Nasa rover scours Mars for life
A nuclear-powered rover, as big as a compact car, is set to begin a nine-month journey to Mars this weekend to learn if the planet is or ever was suitable for life.
The launch of Nasa ‘s $2.5-billion Mars Science Laboratory aboard an unmanned United Space Alliance Atlas 5 rocket is set for 10:02am EST on Saturday from Cape Canaveral Air Force Station, located just south of the Kennedy Space Centre.
The mission is the first since Nasa’s 1970s-era Viking program to directly tackle the age-old question of whether there is life in the universe beyond Earth.
“This is the most complicated mission we have attempted on the surface of Mars,” Peter Theisinger, Mars Science Lab project manager with Nasa prime contractor Lockheed Martin, told reporters at a pre-launch press conference on Wednesday.
The consensus of scientists after experiments by the twin Viking landers was that life did not exist on Mars. Two decades later, Nasa embarks on a new strategy to find signs of past water on Mars, realising the question of life could not be examined without a better understanding of the planet’s environment.
“Everything we know about life and what makes a liveable environment is peculiar to Earth,” said astrobiologist Pamela Conrad of Nasa’s Jet Propulsion Laboratory in Pasadena, California and a deputy lead scientist for the mission.
“What things look like on Mars is a function of not only the initial set of ingredients that Mars had when it was made but the processes that have affected Mars,” she said.
Without a large enough moon to stabilise its tilt, Mars has undergone dramatic climate changes over the eons as its spin axis wobbled closer or farther from the sun.
The history of what happened on Mars during those times is chemically locked in its rocks, including whether liquid water and other ingredients believed necessary for life existed on the planet’s surface, and if so, for how long.
In 2004, the golf cart-sized rovers Spirit and Opportunity landed on opposite sides of Mars’ equator to tackle the question of water.
Their three-month missions grew to seven years, with Spirit succumbing to the harsh winter in the past year and Opportunity beginning a search in a new area filled with water-formed clays. Both rovers found signs that water mingled with rocks during Mars’ past.
The new rover, nicknamed Curiosity, shifts the hunt to other elements key to life, particularly organics.
“One of the ingredients of life is water,” said Mary Voytek, director of Nasa’s astrobiology program.
“We’re now looking to see if we can find other conditions that are necessary for life by defining habitability or what does it take in the environment to support life.”
The spacecraft, which is designed to last two years, is outfitted with 10 tools to analyse one particularly alluring site on Mars called Gale Crater. The site is a 154km wide basin that has a layered mountain of deposits stretching 4.8km above its floor, twice as tall as the layers of rock in the Grand Canyon.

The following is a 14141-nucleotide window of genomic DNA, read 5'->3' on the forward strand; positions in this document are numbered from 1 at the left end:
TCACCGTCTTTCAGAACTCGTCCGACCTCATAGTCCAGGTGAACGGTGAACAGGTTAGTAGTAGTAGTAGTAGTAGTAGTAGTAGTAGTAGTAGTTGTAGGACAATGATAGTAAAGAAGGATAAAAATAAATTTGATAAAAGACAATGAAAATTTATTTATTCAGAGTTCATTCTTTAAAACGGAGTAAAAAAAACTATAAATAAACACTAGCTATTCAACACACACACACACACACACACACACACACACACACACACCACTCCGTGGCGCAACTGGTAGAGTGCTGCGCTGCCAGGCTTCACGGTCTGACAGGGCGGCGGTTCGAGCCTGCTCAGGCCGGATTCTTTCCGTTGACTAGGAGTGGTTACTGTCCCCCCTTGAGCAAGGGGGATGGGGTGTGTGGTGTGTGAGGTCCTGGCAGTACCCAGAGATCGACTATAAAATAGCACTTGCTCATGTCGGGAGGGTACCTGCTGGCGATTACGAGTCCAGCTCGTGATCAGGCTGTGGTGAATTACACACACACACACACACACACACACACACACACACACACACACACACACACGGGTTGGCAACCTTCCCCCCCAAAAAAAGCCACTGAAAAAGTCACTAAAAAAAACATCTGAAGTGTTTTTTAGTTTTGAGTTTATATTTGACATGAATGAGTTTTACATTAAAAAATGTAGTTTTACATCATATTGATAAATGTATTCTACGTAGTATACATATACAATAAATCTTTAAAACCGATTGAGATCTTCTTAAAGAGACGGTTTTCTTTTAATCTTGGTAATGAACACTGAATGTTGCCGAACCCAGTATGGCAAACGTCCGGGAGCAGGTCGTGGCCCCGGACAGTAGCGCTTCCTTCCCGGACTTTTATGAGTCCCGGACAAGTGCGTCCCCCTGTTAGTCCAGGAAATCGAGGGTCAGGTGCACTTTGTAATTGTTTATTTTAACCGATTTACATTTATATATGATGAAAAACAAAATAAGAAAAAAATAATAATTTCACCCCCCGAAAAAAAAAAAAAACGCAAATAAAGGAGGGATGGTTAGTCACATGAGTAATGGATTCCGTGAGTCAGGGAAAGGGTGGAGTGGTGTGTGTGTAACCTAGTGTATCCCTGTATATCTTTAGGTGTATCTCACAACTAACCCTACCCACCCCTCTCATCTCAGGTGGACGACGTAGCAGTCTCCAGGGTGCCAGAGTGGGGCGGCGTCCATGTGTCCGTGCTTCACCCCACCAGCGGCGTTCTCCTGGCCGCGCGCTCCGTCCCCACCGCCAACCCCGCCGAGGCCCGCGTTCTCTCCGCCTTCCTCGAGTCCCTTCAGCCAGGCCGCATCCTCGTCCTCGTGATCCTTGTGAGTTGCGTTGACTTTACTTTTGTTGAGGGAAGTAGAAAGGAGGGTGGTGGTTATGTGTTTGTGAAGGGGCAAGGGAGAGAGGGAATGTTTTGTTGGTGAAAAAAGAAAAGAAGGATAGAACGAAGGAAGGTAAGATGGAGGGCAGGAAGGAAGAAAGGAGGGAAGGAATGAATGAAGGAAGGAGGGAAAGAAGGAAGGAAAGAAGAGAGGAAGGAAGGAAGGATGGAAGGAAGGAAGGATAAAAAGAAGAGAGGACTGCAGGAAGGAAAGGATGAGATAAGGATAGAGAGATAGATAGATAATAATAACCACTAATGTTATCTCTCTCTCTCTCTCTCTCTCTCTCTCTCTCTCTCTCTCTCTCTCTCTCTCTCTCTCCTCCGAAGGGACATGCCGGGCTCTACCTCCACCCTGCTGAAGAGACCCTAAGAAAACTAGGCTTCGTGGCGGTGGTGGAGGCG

Scientists do not know how the mound formed but suspect it is the eroded remains of sediment that once completely filled the crater.
Curiosity‘s toolkit includes a robotic arm with a drill, on-board chemistry labs to analyse powdered samples and a laser that can pulverise rock and soil samples from a distance of 6m away.
If all goes as planned, Curiosity will be lowered to the floor of Gale Crater in August 2012 by a new landing system called a sky crane. Previously, Nasa used airbags or thruster jets to cushion a probe’s touchdown on Mars but the 900kg Curiosity needed a beefier system.
“There are a lot of people who look at that and say, ‘What are you thinking?’” Theisinger said. “We put together a test program that successfully validated that from a design standpoint it will work. If something decides to break at that point in time, we’re in trouble but we’ve done everything we can think of to do.”
The rover, which is twice as long and about three times heavier than the Spirit and Opportunity rovers, also needed more power for driving at night and operating its science instruments.
Instead of solar power, Curiosity is equipped with a plutonium battery that generates electricity from the heat of radioactive decay.
Similar systems have been used since the earliest days of the space program, including the Apollo moon missions, the Voyager and Viking probes and more recently in the Cassini spacecraft now circling Saturn and Nasa’s Pluto-bound New Horizons mission.
Radiation monitors have been installed through the area around the Cape Canaveral launch site in case of an accident, though the device has been designed to withstand impacts and explosions, said Randall Scott, director of Nasa’s radiological control centre at the Kennedy Space Centre.
Meteorologists were predicting good weather for Saturday’s launch. Earth and Mars will be favourably aligned for launch until December 18.—Reuters